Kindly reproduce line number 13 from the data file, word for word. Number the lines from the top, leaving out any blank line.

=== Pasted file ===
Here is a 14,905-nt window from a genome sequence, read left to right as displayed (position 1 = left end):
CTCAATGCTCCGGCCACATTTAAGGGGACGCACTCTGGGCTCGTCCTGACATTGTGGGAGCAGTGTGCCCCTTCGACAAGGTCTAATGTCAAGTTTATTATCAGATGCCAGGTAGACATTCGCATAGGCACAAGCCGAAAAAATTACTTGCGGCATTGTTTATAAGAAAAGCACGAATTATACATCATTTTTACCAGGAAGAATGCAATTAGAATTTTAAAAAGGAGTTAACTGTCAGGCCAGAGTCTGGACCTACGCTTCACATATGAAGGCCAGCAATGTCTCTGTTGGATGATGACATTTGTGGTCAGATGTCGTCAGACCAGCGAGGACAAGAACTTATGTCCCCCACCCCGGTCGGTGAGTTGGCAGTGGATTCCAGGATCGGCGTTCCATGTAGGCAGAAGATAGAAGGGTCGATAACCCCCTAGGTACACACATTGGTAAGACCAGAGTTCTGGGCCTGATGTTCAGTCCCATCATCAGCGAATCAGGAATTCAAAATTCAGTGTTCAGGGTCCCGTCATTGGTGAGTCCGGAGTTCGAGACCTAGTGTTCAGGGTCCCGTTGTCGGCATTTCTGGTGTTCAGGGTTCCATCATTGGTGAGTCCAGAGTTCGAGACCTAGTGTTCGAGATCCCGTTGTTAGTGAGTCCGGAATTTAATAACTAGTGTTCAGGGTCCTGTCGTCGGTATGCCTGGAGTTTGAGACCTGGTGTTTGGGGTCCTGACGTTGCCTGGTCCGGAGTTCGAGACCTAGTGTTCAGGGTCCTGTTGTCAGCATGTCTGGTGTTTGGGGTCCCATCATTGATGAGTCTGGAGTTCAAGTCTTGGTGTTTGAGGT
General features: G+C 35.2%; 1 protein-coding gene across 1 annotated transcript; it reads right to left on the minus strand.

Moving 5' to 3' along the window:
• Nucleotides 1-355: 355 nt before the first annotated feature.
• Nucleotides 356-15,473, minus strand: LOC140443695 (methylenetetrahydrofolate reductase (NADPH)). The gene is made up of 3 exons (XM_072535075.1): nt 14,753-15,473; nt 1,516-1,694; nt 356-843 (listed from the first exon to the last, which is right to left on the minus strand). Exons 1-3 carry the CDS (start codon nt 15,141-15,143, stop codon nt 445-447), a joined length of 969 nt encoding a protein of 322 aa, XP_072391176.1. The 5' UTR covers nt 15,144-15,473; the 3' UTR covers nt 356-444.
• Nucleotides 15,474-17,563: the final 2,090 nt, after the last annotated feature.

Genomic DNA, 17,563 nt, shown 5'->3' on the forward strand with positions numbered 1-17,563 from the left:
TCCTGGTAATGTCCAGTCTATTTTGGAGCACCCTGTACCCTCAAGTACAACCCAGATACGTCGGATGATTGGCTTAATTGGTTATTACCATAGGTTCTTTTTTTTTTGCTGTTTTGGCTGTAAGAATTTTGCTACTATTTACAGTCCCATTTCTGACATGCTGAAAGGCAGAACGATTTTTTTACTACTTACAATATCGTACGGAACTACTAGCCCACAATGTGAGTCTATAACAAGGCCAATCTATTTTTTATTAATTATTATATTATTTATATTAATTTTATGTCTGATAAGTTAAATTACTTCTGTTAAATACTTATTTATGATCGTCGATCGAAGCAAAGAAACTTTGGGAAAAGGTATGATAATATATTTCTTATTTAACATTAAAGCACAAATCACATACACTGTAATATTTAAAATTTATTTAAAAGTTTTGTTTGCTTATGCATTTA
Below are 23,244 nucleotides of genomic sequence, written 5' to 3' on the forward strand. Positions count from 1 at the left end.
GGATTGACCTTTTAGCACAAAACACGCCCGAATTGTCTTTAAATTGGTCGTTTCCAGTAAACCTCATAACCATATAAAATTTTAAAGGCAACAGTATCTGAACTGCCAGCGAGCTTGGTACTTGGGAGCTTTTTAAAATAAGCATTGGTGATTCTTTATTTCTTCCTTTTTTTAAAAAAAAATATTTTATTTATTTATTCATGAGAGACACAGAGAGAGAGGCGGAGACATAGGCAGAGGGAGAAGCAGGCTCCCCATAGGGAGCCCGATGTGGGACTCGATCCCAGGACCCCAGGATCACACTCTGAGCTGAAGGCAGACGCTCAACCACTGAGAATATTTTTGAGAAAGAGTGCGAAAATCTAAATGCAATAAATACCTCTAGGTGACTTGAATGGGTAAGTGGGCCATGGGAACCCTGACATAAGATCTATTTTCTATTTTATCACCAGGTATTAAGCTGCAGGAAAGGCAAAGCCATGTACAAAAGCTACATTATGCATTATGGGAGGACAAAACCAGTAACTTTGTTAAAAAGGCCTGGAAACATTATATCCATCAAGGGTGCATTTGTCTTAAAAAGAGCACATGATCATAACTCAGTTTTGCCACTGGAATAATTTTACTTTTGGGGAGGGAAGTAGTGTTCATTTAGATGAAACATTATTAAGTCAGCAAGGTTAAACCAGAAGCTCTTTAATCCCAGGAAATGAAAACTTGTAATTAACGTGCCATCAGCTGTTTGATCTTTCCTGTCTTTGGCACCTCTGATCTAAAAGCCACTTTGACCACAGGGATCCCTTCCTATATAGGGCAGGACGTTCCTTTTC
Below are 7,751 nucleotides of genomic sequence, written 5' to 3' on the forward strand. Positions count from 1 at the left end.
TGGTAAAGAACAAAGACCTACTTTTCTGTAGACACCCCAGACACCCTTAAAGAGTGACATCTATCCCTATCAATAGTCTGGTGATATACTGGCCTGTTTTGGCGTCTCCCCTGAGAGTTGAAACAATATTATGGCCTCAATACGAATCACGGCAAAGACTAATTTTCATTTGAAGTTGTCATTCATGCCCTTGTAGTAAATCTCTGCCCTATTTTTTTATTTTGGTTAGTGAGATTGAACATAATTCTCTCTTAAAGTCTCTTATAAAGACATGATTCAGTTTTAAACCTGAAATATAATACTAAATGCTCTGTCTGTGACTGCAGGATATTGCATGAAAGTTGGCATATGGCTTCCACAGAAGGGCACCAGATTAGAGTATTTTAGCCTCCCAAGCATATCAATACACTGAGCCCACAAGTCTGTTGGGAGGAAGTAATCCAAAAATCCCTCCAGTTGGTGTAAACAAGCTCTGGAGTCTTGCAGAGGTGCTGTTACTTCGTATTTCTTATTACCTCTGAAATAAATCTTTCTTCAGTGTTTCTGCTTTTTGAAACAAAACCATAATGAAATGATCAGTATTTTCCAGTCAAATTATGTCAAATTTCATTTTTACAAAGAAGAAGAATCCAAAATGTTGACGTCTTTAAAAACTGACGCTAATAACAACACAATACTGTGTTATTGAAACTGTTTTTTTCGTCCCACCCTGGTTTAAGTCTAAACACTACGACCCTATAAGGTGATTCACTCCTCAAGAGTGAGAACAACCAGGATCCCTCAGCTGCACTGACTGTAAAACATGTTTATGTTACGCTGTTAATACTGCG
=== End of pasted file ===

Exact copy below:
TGGTAAAGAACAAAGACCTACTTTTCTGTAGACACCCCAGACACCCTTAAAGAGTGACATCTATCCCTATCAATAGTCTGGTGATATACTGGCCTGTTTTGGCGTCTCCCCTGAGAGTTGAAACAATATTATGGCCTCAATACGAATCACGGCAAAGACTAATTTTCATTTGAAGTTGTCATTCATGCCCTTGTAGTAAATCTCTGCCCTATTTTTTTATTTTGGTTAGTGAGATTGAACATAATTCTCTCTTAAAGTCTCTTATAAAGACATGATTCAGTTTTAAACCTGAAATATAATACTAAATGCTCTGTCTGTGACTGCAGGATATTGCATGAAAGTTGGCATATGGCTTCCACAGAAGGGCACCAGATTAGAGTATTTTAGCCTCCCAAGCATATCAATACACTGAGCCCACAAGTCTGTTGGGAGGAAGTAATCCAAAAATCCCTCCAGTTGGTGTAAACAAGCTCTGGAGTCTTGCAGAGGTGCTGTTACTTCGTATTTCTTATTACCTCTGAAATAAATCTTTCTTCAGTGTTTCTGCTTTTTGAAACAAAACCATAATGAAATGATCAGTATTTTCCAGTCAAATTATGTCAAATTTCATTTTTACAAAGAAGAAGAATCCAAAATGTTGACGTCTTTAAAAACTGACGCTAATAACAACACAATACTGTGTTATTGAAACTGTTTTTTTCGTCCCACCCTGGTTTAAGTCTAAACACTACGACCCTATAAGGTGATTCACTCCTCAAGAGTGAGAACAACCAGGATCCCTCAGCTGCACTGACTGTAAAACATGTTTATGTTACGCTGTTAATACTGCG